Neiman Large Cap Value Fund (symbol: NEIMX) is one of the few mutual funds that uses a conservative covered call strategy. We feel the net effect is the potential for reduction of risk with our portfolio. The type of risk being referred to is the type measured by a fund’s up and down NAV price volatility.
This covered call strategy is often used by conservative private investors, but it is not as commonly seen among mutual fund portfolio managers, who tend use a traditional buy and hold strategy. It is true that during raging bull markets, those using a covered call strategy might miss some of the upside gains enjoyed by many stocks in their portfolios. During bull markets, stocks with covered calls may increase in price well above the selected strike prices where stocks are targeted to be sold. During down markets, however, there are many instances where using a conservative covered call program has reduced losses, as compared to those using a traditional buy and hold strategy lacking covered calls.
How Calls Work
The basic concept of our conservative covered call strategy is as follows:
In this strategy, our portfolio manager gives the right to outside persons or entities to buy some or all of the stocks in the portfolio at a stated agreed upon price – usually a targeted price higher than what was paid for the stock. The person or entity who wants that right will pay us cash, called a premium, to hold that right open for a stated period of time. If the stock reaches the agreed upon price, usually referred to as the strike price, or even goes higher, during the stated period of time, the stock gets sold for the agreed upon price. If the stock does not reach the agreed upon strike price, the stock does not get sold and remains in our portfolio. In either case, our Fund keeps the cash premium received for granting the right to others.
Simple Covered Call Example
As an example:
A portfolio manager buys a stock for $50 a share, and then gives someone the right to buy that stock at $55 a share (strike price) during the coming three months. The portfolio manager will have received cash, for example $3 a share, for granting that right to purchase at $55. If the stock is higher than $55 at the end of the three months, it will be sold (“called” away) at the agreed upon strike price of $55 a share. The sale price is $55, whether the market price of the stock is $55 or higher. The total profit earned for the fund by the portfolio manager is the $5 gain + the $3 cash premium, or a total of $8 a share. Even if the stock soared to $100 a share, the fund is limited to a profit of $8 a share under this example.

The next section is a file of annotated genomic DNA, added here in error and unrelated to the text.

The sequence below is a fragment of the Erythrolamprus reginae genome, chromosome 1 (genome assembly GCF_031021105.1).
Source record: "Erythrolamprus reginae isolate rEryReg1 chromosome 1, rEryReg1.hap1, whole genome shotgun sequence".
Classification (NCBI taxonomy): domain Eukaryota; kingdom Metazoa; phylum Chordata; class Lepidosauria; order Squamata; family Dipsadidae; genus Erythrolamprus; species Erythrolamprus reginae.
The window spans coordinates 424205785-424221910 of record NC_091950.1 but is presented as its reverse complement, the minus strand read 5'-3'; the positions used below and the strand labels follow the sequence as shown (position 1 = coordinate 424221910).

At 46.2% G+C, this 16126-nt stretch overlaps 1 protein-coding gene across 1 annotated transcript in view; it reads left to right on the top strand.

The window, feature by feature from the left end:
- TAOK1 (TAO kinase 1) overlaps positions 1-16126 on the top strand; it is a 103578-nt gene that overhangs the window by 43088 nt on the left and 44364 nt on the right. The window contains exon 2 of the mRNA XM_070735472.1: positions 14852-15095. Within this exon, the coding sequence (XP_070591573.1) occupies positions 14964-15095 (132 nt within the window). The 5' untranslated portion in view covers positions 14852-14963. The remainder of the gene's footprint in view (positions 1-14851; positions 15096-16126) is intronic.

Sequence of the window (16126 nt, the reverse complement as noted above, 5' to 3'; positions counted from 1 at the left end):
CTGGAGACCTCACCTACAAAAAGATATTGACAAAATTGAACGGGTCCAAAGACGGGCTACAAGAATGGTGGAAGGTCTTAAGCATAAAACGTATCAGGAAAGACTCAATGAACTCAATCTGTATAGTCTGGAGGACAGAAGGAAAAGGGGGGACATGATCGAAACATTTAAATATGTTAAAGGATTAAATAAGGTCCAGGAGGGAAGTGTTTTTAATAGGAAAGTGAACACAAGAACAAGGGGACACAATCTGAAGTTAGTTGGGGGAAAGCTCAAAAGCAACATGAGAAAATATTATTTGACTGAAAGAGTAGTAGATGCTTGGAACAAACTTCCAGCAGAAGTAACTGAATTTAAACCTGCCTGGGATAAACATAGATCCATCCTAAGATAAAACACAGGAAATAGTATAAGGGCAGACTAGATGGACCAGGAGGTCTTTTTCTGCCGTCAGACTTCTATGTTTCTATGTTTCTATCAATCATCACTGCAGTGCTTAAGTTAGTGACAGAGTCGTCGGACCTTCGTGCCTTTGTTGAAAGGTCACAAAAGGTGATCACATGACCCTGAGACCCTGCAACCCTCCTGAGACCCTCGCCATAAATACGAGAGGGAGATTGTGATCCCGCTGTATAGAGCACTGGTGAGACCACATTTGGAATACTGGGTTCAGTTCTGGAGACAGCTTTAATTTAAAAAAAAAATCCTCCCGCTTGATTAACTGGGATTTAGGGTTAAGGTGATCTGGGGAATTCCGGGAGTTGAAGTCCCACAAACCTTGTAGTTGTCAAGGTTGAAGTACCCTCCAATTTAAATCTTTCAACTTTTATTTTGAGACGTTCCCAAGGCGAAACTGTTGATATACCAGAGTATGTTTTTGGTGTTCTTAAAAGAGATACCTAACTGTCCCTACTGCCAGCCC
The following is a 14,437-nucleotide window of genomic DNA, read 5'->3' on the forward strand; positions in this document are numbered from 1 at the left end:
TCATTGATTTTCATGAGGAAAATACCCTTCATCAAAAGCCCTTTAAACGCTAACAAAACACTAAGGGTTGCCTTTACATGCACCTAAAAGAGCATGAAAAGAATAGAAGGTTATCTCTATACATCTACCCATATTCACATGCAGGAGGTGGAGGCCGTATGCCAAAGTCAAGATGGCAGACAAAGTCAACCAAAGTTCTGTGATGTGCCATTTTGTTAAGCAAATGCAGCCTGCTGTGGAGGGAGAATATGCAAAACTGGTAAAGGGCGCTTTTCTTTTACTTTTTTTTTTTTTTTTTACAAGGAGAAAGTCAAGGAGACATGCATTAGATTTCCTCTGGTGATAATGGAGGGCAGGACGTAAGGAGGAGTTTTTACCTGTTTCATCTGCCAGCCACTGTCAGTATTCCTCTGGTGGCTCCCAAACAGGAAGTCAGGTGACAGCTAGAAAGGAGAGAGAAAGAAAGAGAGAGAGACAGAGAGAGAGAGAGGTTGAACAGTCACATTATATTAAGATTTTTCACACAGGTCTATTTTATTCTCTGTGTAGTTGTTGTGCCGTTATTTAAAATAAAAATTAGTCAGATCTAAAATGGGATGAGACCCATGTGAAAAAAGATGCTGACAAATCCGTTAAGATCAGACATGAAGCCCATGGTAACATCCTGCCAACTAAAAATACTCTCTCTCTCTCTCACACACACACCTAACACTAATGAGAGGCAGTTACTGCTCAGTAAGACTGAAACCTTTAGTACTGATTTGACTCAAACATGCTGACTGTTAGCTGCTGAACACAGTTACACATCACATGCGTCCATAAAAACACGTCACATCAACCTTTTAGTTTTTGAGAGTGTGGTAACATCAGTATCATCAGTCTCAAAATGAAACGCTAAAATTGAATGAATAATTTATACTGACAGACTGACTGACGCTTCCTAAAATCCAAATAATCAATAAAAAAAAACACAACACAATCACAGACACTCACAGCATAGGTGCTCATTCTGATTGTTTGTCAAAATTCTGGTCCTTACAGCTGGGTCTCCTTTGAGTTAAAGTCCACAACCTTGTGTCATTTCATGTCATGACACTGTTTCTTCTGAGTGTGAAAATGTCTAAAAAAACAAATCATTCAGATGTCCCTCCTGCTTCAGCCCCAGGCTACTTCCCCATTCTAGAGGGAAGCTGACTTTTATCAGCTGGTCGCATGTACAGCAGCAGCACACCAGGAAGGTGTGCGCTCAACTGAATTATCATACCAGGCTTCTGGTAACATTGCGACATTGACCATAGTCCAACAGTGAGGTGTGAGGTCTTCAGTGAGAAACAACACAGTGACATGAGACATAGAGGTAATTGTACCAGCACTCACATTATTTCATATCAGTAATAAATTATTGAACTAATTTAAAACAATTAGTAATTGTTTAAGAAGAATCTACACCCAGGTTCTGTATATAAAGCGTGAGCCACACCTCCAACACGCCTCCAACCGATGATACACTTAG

Alternatively, still using this example, if the stock price remained below $55 at the end of the three months, the stock would not get sold. Our fund would still own the shares, which may be worth even less than the original $50 a share, but we would have the benefit of keeping the $3 a share we received as premium when we granted the covered call. Thus, our fund still earned an additional $3 a share, even if the stock price went down.
The potential benefit:
This strategy is most beneficial in sideways and even downside markets. It is a method of earning additional cash in the portfolio during times that are not strong bull markets. Our portfolio managers have also found that the amounts we receive as cash premiums for the covered calls helps lower the implied cost of stocks we purchase. Our Fund thereby earns cash revenue, almost like receiving an extra dividend. Those portfolio managers who use strictly a buy and hold strategy, without a covered call program, do not generate these additional cash premiums for their shareholders.
The term “covered” means that this strategy is used only on stocks owned in the portfolio. It is conservative, because it has the potential of reducing losses on the downside. In the same example of a stock purchased for $50 a share, and then receiving a cash premium of $3 a share for the covered call, it could be said that the stock only cost $47. In the event the stock goes down in price, for example, if it goes down to $45 a share, the stock would have lost only $2 a share in our example, not the full loss of $5 a share suffered in the traditional buy and hold portfolio. The $3 a share received as cash premium for the covered call helped reduce the full impact of the loss in price.
The portfolio managers of Neiman Large Cap Value Fund believe that by using this conservative covered call strategy, it has contributed to reducing a portion of the risk of our fund, as measured by price volatility, in comparison to other funds in our category who do not use such a strategy.